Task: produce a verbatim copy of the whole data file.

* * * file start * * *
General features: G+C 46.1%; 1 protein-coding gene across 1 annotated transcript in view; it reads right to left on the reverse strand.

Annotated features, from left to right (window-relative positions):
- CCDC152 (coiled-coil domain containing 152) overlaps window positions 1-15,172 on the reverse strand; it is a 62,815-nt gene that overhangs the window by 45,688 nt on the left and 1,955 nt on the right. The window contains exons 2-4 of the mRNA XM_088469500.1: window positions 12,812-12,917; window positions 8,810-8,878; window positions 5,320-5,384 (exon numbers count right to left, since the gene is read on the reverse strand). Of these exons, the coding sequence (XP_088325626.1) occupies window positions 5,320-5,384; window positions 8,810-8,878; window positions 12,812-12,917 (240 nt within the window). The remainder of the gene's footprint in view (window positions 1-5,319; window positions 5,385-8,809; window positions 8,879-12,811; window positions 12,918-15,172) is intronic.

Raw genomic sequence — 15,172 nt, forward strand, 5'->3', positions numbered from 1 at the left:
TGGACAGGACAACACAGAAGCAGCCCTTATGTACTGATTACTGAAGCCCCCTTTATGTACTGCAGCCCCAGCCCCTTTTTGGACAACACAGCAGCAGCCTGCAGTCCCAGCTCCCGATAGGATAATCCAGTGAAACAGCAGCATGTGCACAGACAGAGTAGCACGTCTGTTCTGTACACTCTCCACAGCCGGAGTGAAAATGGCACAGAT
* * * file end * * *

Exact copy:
General features: G+C 46.1%; 1 protein-coding gene across 1 annotated transcript in view; it reads right to left on the reverse strand.

Annotated features, from left to right (window-relative positions):
- CCDC152 (coiled-coil domain containing 152) overlaps window positions 1-15,172 on the reverse strand; it is a 62,815-nt gene that overhangs the window by 45,688 nt on the left and 1,955 nt on the right. The window contains exons 2-4 of the mRNA XM_088469500.1: window positions 12,812-12,917; window positions 8,810-8,878; window positions 5,320-5,384 (exon numbers count right to left, since the gene is read on the reverse strand). Of these exons, the coding sequence (XP_088325626.1) occupies window positions 5,320-5,384; window positions 8,810-8,878; window positions 12,812-12,917 (240 nt within the window). The remainder of the gene's footprint in view (window positions 1-5,319; window positions 5,385-8,809; window positions 8,879-12,811; window positions 12,918-15,172) is intronic.

Raw genomic sequence — 15,172 nt, forward strand, 5'->3', positions numbered from 1 at the left:
TGGACAGGACAACACAGAAGCAGCCCTTATGTACTGATTACTGAAGCCCCCTTTATGTACTGCAGCCCCAGCCCCTTTTTGGACAACACAGCAGCAGCCTGCAGTCCCAGCTCCCGATAGGATAATCCAGTGAAACAGCAGCATGTGCACAGACAGAGTAGCACGTCTGTTCTGTACACTCTCCACAGCCGGAGTGAAAATGGCACAGAT